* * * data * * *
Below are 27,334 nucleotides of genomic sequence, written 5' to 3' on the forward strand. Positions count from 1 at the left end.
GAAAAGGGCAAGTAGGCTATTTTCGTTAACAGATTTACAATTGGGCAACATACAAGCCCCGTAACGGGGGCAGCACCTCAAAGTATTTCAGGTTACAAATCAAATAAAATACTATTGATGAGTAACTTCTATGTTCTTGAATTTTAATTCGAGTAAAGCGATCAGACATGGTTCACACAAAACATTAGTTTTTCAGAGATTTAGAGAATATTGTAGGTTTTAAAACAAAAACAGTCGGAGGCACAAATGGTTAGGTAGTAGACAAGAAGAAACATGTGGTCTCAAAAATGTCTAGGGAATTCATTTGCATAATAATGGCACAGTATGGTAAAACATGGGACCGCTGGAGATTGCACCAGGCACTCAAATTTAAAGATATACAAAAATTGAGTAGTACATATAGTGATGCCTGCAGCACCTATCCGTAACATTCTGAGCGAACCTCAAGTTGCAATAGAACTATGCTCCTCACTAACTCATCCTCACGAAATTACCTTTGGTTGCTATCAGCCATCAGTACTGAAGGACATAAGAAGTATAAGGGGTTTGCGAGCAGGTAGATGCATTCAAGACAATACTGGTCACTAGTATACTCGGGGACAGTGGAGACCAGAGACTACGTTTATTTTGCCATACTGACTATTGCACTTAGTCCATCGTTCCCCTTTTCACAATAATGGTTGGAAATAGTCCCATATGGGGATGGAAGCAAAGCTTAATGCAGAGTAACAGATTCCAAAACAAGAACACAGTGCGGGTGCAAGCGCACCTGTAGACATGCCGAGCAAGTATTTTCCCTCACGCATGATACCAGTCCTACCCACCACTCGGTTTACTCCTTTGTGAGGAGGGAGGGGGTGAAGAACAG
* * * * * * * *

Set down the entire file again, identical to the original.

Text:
Below are 27,334 nucleotides of genomic sequence, written 5' to 3' on the forward strand. Positions count from 1 at the left end.
GAAAAGGGCAAGTAGGCTATTTTCGTTAACAGATTTACAATTGGGCAACATACAAGCCCCGTAACGGGGGCAGCACCTCAAAGTATTTCAGGTTACAAATCAAATAAAATACTATTGATGAGTAACTTCTATGTTCTTGAATTTTAATTCGAGTAAAGCGATCAGACATGGTTCACACAAAACATTAGTTTTTCAGAGATTTAGAGAATATTGTAGGTTTTAAAACAAAAACAGTCGGAGGCACAAATGGTTAGGTAGTAGACAAGAAGAAACATGTGGTCTCAAAAATGTCTAGGGAATTCATTTGCATAATAATGGCACAGTATGGTAAAACATGGGACCGCTGGAGATTGCACCAGGCACTCAAATTTAAAGATATACAAAAATTGAGTAGTACATATAGTGATGCCTGCAGCACCTATCCGTAACATTCTGAGCGAACCTCAAGTTGCAATAGAACTATGCTCCTCACTAACTCATCCTCACGAAATTACCTTTGGTTGCTATCAGCCATCAGTACTGAAGGACATAAGAAGTATAAGGGGTTTGCGAGCAGGTAGATGCATTCAAGACAATACTGGTCACTAGTATACTCGGGGACAGTGGAGACCAGAGACTACGTTTATTTTGCCATACTGACTATTGCACTTAGTCCATCGTTCCCCTTTTCACAATAATGGTTGGAAATAGTCCCATATGGGGATGGAAGCAAAGCTTAATGCAGAGTAACAGATTCCAAAACAAGAACACAGTGCGGGTGCAAGCGCACCTGTAGACATGCCGAGCAAGTATTTTCCCTCACGCATGATACCAGTCCTACCCACCACTCGGTTTACTCCTTTGTGAGGAGGGAGGGGGTGAAGAACAG